Protecting, restoring, and educating
While the Mergui Archipelago is on the “tentative” list for World Heritage status because it has the least-degraded marine, mangrove, and lowland forest habitats in the Bay of Bengal, there’s an ugly legacy from plundering. Illegal trawling, the use of dynamite fishing, and over-fishing by clandestine Burmese and Thai fishers has depleted fish stocks and left gaping holes in the coral reef.
But there is hope. For example, on boulder, one of the most easterly outer islands in the archipelago, a unique partnership with European NGO Project Manaia ( is showing how conservation-led ecotourism works, and that habitat damage can be reversed.
Sponsored and supported over the last three years by the Boulder Bay Eco Resort (, surveys have found a wide diversity of fish, invertebrates, and molluscs. Just off the resort’s main beach, branching plate and sponge corals provide a habitat for brilliantly banded surgeonfish, gliding angelfish, and coral-eating parrotfish. The health of the island’s coral gardens is indicated by the presence of the iconic clownfish (as featured in the movie Finding Nemo), which lives symbiotically among sea anemones.
In an innovative project, coral nurseries have been established on discarded ropes, and old abandoned fishing traps were repurposed to create new coral-growing environments in areas damaged by blast fishing and dragging anchors.
Local coral reefs have significance beyond their borders. When corals in nearby Thailand were severely bleached in 2010, polyps from Myanmar helped restore the marine ecosystem.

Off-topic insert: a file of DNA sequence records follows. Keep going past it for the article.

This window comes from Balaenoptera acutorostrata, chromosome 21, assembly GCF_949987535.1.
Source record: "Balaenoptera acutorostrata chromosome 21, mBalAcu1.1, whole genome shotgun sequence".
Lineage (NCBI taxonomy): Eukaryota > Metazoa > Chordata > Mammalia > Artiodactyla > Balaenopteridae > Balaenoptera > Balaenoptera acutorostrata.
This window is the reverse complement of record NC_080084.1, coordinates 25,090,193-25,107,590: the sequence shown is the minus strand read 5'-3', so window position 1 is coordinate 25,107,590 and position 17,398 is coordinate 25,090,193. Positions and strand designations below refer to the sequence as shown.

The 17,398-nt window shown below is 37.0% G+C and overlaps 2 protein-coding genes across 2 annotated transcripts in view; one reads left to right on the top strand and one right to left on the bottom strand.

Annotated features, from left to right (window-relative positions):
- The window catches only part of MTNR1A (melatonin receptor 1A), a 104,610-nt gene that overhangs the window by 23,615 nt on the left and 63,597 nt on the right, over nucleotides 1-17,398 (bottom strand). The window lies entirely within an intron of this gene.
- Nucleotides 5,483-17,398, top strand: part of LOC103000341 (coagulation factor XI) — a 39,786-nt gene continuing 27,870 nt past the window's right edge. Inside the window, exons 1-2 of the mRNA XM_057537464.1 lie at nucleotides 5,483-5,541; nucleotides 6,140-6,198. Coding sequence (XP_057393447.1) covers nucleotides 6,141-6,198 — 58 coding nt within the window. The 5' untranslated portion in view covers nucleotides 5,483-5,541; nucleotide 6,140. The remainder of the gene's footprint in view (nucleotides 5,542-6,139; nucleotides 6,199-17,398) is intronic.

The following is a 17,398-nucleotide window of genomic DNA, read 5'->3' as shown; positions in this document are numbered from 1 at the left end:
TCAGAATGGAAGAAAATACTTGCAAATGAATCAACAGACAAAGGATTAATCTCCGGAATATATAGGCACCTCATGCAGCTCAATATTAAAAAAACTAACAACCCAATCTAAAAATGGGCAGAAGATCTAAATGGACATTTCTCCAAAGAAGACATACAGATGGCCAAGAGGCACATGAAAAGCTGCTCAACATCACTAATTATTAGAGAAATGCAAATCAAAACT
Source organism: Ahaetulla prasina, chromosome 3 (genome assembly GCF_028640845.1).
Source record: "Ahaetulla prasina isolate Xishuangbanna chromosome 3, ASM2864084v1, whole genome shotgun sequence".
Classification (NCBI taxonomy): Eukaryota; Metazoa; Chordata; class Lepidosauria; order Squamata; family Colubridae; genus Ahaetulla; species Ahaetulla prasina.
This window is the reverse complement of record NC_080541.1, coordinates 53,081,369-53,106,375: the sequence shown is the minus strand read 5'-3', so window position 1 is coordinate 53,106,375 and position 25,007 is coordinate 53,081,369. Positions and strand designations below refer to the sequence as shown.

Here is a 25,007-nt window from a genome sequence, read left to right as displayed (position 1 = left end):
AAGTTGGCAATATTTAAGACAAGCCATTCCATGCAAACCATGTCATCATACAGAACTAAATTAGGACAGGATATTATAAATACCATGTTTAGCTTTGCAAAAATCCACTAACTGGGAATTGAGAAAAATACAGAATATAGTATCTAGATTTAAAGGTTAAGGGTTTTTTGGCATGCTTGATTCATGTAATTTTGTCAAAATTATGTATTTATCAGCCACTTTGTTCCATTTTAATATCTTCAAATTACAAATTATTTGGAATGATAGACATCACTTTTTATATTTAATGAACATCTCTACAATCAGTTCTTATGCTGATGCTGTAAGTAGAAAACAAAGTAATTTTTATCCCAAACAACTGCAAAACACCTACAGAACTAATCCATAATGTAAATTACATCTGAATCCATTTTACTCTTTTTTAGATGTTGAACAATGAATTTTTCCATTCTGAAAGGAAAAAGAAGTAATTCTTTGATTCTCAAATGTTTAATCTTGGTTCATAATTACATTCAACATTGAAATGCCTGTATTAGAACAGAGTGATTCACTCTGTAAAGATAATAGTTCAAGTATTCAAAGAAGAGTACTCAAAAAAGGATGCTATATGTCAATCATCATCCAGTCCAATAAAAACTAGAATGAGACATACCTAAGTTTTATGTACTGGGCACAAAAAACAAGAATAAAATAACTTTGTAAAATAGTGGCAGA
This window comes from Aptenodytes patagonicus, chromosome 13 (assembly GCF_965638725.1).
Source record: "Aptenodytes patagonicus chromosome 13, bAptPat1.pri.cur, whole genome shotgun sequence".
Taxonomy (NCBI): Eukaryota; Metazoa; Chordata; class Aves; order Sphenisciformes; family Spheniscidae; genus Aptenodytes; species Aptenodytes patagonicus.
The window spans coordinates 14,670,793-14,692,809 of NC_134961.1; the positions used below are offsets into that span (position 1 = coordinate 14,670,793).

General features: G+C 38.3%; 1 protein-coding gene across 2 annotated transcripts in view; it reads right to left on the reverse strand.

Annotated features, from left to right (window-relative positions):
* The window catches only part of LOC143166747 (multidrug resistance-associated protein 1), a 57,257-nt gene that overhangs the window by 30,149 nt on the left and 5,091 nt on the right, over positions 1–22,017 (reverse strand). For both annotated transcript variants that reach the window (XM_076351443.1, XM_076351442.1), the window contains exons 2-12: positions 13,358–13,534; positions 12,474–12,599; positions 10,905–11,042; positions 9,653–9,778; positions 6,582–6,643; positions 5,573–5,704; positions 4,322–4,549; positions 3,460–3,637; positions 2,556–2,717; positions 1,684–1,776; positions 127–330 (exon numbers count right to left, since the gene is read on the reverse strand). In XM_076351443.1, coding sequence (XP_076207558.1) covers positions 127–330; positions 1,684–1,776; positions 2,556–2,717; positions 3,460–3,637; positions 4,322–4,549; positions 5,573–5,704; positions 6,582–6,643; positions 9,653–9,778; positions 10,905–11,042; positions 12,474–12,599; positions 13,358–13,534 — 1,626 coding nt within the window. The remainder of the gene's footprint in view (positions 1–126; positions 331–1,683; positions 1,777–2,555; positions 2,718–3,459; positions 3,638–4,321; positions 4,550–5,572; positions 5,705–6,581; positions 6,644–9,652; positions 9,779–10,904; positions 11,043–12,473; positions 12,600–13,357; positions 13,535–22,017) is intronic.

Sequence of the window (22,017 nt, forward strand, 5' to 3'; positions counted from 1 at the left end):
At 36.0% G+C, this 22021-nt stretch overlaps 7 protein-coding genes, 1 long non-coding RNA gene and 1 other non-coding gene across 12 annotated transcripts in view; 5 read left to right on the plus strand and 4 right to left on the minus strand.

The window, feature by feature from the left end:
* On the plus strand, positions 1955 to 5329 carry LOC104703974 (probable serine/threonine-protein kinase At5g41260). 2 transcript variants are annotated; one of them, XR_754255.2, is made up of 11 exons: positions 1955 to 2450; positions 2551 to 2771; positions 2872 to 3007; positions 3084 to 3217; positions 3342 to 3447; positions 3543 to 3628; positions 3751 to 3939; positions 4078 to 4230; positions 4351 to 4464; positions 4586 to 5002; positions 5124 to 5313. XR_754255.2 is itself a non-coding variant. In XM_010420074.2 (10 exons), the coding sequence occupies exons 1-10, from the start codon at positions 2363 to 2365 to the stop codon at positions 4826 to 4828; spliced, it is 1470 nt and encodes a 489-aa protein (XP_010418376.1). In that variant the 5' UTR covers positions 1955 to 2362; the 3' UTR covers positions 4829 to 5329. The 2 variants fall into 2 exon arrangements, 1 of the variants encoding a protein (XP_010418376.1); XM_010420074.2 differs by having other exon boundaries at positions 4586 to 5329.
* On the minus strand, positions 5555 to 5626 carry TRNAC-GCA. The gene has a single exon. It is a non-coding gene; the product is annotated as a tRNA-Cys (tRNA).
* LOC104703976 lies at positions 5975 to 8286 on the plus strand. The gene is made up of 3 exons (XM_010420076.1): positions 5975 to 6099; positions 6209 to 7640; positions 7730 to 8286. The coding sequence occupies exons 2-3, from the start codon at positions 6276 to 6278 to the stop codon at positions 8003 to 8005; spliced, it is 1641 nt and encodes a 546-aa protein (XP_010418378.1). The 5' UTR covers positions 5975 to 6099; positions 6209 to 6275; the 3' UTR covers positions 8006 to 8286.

Researchers Matija Drakulic and Isabelle Ginisty are designing snorkelling trails, identification charts, and educational panels, as well as cleaning rubbish off the coral, and removing ghost fishing nets. Guests at Boulder Island can help with beach clean-ups, learn about the source of the rubbish – and what they can do about it.
With its minimal impact, solar generation, and natural material design, Boulder Bay Eco Resort could set the benchmark for other resort, according to New Zealand-born architect Richard Morris, co-founder of local bamboo design and construction company Pounamu (
“There is a lot of development presently proposed for the Mergui Archipelago which could not be considered sustainable, no matter how they try to package it. Sustainable tourism is a new concept for Myanmar”, he says.
Drawing inspiration from the success of New Zealand’s first marine reserve, Goat Island, the resort’s founder owner Bjorn Burchard wants all fishing prohibited from around the 135 hectare Boulder Island.
I’m pushing for a ‘no-take’ marine-protected zone, to increase fish stocks and bring back biodiversity so we see more fish stocks and bring back biodiversity so we see more fish abundance and larger fish”, he says.
“There is opportunity here for sensible, sustainable ecotourism. But also a danger that without proper guidelines and management it quickly becomes spoiled like Phuket.”

*Keith Lyons ( is a New Zealand writer covering science, environment, and travel in Asia. The former Forest & Bird staffer contributed to The Best of Myanmar: The Golden Land of Hidden Gems (2017), and was co-author of Opening up Hidden Burma (2018). Keith is currently working on a book about the Mergui Archipelago.